If you have structural heart disease, abnormalities exist in your heart muscle, valves, or major blood vessels. These defects can affect heart function and blood flow. Some structural heart disease is congenital (present at birth), while other cases develop later in life, due to injury, infection, or aging.
The specialists at the MedStar Heart & Vascular Institute are leaders in the field of diagnosing and treating structural heart disease. We focus on routine and complex structural heart defects to offer you the full range of surgical and nonsurgical procedures that will help you best manage your condition.
Structural Heart Defects
- Septal defects - The septum is the critical muscle wall separating the four chambers of your heart. It functions as a barrier that prevents blood from passing from one side of your heart to the other. Occasionally, holes or other abnormalities occur in the septum. These septal defects can be ventricular (located between the lower two chambers) or atrial (located between the upper two chambers).
- Patent foramen ovale (PFO) - PFO is a common septal defect that happens when a naturally occurring opening between atria does not close after birth. It has been associated with stroke and migraine headache.
- Valvular defects - Normal blood flow depends upon fully functioning heart valves. The mitral, aortic, tricuspid and pulmonary valves play a key role in the flow of blood through the heart. When the valves become hardened and narrow (stenotic), they cannot open fully, and blood flow is restricted. If the valves are unable to close completely (incompetent), blood flows in the opposite direction. In its most severe form, valvular disease can lead to congestive heart failure.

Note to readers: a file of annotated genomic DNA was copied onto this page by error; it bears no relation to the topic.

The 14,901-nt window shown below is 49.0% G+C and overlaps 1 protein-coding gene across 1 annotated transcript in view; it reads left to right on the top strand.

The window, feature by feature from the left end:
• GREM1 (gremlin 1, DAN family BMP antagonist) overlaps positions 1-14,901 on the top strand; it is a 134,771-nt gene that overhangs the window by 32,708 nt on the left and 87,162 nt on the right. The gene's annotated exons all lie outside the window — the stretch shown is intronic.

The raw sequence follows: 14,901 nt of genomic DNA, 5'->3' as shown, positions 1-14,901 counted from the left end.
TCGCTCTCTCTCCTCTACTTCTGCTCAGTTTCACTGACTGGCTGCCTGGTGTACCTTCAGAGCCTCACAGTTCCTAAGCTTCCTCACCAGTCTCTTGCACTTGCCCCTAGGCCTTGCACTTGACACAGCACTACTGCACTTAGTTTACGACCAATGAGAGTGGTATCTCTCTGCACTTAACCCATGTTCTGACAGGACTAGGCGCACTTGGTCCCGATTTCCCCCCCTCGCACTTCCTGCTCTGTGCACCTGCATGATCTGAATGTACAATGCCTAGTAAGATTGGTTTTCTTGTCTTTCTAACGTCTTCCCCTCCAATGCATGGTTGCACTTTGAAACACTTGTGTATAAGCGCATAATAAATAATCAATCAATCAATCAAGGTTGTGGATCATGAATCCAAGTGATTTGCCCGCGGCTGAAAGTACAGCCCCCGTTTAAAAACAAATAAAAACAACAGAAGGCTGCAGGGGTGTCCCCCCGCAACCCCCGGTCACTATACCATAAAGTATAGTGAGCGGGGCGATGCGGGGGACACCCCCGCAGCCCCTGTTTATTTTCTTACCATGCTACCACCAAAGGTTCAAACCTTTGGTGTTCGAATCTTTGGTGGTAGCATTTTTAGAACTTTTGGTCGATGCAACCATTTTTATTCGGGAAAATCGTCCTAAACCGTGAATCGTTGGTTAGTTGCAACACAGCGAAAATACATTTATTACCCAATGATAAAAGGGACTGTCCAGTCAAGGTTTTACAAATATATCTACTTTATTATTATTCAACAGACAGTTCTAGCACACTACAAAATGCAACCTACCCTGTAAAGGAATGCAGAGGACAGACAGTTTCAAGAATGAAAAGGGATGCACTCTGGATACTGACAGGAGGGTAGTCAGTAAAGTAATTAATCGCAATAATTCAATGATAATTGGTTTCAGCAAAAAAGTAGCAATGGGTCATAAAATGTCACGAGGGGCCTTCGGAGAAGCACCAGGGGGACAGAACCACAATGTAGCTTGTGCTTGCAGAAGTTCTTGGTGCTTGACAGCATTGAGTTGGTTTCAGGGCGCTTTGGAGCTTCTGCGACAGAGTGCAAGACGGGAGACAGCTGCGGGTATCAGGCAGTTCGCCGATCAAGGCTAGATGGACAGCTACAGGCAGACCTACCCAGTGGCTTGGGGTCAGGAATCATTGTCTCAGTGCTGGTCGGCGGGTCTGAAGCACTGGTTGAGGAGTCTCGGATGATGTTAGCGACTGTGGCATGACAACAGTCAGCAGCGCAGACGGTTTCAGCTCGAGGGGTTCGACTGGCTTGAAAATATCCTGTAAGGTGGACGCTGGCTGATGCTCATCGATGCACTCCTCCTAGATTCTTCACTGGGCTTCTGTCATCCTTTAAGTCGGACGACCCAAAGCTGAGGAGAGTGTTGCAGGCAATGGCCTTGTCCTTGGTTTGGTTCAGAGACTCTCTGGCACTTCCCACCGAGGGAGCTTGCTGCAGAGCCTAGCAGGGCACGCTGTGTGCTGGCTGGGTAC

Major Blood Vessel Defects
The major blood vessels pump blood from the heart to the body and return the blood from the body back to the heart. Defects in these critical arteries and veins can prevent oxygen-rich blood from reaching the rest of the body. Conversely, these abnormalities can sometimes cause too much blood flow to the lungs. Major blood vessel defects can seriously affect heart function and overall health.
- Closure Procedures - Significant advancements have been made so now most of the time structural defects can be addressed with catheter-based intervention and does not require surgery. Our physicians perform atrial and ventricular septal defect closures and have vast expertise in performing patent foramen ovale (PFO) closures, when clinically indicated.
- Valve Repair or Valve Replacement - Valve repair reduces complications and the need for future medication. Our physicians perform the highest percentage of valve repair procedures in the area and can replace valves that cannot be repaired.
- Aortic Disease Management - Our physicians are skilled in both surgical and endovascular management of aortic disease. We treat the largest volume of patients with aortic disease in the area and strive to bring you the most minimally invasive procedures whenever possible.
Learn more about Heart Valve Disease Treatments.
Learn more about adult congenital heart disease.